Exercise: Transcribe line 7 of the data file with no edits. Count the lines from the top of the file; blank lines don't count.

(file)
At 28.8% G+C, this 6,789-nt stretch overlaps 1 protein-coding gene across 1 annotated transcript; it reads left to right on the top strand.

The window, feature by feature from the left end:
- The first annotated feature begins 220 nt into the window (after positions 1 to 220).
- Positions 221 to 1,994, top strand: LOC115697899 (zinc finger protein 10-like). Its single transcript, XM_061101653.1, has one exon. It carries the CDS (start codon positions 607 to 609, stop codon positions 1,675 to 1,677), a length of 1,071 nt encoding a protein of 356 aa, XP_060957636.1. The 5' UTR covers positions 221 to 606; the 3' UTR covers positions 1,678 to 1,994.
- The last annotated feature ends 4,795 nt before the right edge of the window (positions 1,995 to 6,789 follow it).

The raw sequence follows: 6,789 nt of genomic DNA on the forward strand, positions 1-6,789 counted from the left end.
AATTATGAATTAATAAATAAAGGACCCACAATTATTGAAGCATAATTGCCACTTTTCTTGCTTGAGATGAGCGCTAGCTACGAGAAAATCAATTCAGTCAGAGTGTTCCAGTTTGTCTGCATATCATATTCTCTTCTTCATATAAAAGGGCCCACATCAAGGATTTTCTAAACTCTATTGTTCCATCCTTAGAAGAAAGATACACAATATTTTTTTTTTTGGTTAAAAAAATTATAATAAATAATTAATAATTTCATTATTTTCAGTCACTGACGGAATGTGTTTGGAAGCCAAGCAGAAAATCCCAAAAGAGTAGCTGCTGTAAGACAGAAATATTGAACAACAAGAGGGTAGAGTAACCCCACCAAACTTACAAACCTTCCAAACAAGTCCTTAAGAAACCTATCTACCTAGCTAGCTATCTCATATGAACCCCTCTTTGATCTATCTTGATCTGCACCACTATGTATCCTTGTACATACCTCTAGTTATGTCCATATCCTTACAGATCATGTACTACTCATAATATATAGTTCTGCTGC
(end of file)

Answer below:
AATTATGAATTAATAAATAAAGGACCCACAATTATTGAAGCATAATTGCCACTTTTCTTGCTTGAGATGAGCGCTAGCTACGAGAAAATCAATTCAGTCAGAGTGTTCCAGTTTGTCTGCATATCATATTCTCTTCTTCATATAAAAGGGCCCACATCAAGGATTTTCTAAACTCTATTGTTCCATCCTTAGAAGAAAGATACACAATATTTTTTTTTTTGGTTAAAAAAATTATAATAAATAATTAATAATTTCATTATTTTCAGTCACTGACGGAATGTGTTTGGAAGCCAAGCAGAAAATCCCAAAAGAGTAGCTGCTGTAAGACAGAAATATTGAACAACAAGAGGGTAGAGTAACCCCACCAAACTTACAAACCTTCCAAACAAGTCCTTAAGAAACCTATCTACCTAGCTAGCTATCTCATATGAACCCCTCTTTGATCTATCTTGATCTGCACCACTATGTATCCTTGTACATACCTCTAGTTATGTCCATATCCTTACAGATCATGTACTACTCATAATATATAGTTCTGCTGC